By Jeanie Davis
Patients with complex needs can stretch the resources of even the most experienced case manager. These tend to be patients who have been admitted via the ED, not elective admissions. They are ready for discharge, but various barriers can cause complications.
“These are folks who have really novel needs,” explains Geoffrey Lake, MBA MSW LISW-S CCM, a manager of case management at Cleveland Clinic. “Whatever next step is, it is so far outside the norm, we have to figure out extra resources.”
That is when an escalation team can help. This team of “the right people” can help find solutions for complex cases, says Lake.
This team does not usurp the case manager’s role, he explains, but can be an adjunct resource during a stalemate. “Case managers are natural coalition-builders,” he explains. “They know to take the patient’s desires, interests, and goals to synthesize a medical team that will recommend appropriate resources. Case managers are experts at building an individual plan that meets the patient’s needs and goals.”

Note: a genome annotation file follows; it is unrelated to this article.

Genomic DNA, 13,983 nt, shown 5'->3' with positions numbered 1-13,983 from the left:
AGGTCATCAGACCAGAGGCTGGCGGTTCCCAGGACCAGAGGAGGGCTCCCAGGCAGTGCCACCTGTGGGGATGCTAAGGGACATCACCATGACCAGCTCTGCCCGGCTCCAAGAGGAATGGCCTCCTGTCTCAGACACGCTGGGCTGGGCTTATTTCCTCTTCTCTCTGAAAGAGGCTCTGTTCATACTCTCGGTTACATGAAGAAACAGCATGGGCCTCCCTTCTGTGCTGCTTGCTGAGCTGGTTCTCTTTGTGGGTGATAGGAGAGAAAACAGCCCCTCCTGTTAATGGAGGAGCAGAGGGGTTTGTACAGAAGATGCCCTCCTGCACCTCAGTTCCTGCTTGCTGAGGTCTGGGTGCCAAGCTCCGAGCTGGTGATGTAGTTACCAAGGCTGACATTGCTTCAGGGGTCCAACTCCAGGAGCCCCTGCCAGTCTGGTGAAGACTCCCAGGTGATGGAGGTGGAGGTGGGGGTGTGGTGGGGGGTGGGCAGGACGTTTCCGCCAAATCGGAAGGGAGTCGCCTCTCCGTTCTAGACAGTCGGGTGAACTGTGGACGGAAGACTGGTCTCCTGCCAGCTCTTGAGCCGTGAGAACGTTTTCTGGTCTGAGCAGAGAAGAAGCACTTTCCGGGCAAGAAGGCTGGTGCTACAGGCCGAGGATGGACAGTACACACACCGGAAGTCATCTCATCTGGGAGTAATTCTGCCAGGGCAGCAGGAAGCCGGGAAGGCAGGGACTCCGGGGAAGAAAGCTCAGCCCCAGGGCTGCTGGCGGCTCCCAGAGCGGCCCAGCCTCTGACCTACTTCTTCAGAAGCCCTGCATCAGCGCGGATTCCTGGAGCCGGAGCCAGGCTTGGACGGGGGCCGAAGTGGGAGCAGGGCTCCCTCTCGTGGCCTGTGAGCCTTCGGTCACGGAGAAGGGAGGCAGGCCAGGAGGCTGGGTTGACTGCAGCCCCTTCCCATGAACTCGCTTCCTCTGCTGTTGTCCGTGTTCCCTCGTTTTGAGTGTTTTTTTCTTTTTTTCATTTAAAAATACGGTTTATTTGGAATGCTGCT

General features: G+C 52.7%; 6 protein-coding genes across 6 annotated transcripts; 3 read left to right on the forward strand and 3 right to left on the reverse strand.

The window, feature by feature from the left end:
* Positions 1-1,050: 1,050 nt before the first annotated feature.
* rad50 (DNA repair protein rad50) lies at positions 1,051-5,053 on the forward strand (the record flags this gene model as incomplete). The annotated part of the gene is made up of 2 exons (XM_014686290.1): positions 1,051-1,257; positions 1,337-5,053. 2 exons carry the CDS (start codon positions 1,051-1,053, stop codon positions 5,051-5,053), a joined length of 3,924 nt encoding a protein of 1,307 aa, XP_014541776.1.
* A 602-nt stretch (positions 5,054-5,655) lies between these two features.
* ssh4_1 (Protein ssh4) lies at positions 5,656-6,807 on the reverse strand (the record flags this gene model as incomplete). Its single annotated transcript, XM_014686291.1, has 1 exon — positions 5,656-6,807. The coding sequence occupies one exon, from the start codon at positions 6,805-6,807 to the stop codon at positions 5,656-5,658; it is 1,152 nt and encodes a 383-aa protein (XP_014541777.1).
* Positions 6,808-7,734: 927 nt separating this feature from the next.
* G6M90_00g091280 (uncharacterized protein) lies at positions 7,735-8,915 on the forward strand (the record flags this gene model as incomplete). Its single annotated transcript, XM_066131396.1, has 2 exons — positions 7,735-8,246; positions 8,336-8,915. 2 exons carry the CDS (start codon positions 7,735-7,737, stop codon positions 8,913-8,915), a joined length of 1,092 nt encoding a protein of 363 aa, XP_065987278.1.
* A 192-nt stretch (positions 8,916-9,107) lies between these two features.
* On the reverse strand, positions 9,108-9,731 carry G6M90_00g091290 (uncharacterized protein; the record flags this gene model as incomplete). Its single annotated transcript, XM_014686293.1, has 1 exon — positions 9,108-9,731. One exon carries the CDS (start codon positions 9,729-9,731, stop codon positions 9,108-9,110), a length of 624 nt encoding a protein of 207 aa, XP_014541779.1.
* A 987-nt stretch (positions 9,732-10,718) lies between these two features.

Because Cleveland Clinic regularly treats patients with complex needs, there is an escalation team that meets every two weeks to review cases presented by a case manager. “It’s not the C-suite, although in small hospitals that might be necessary,” he explains.
Escalation team members need broad control, he says. “In many hospitals, budgets are siloed. The escalation team must have the discretion to make decisions on spending hospital money and using hospital resources. They should have oversight over multiple budget lines.”
This team approach has not only generated success for these patients, but also created best practices for handling future issues, Lake adds. He cites several cases when the escalation team has been instrumental in resolving complex patient cases:
• A patient arrived in Cleveland on a tourism visa, then unexpectedly became seriously ill. He had no traveler’s insurance, and no insurance payer. “That always makes things more complex. He also was in a debilitated condition, which further complicated the situation,” says Lake.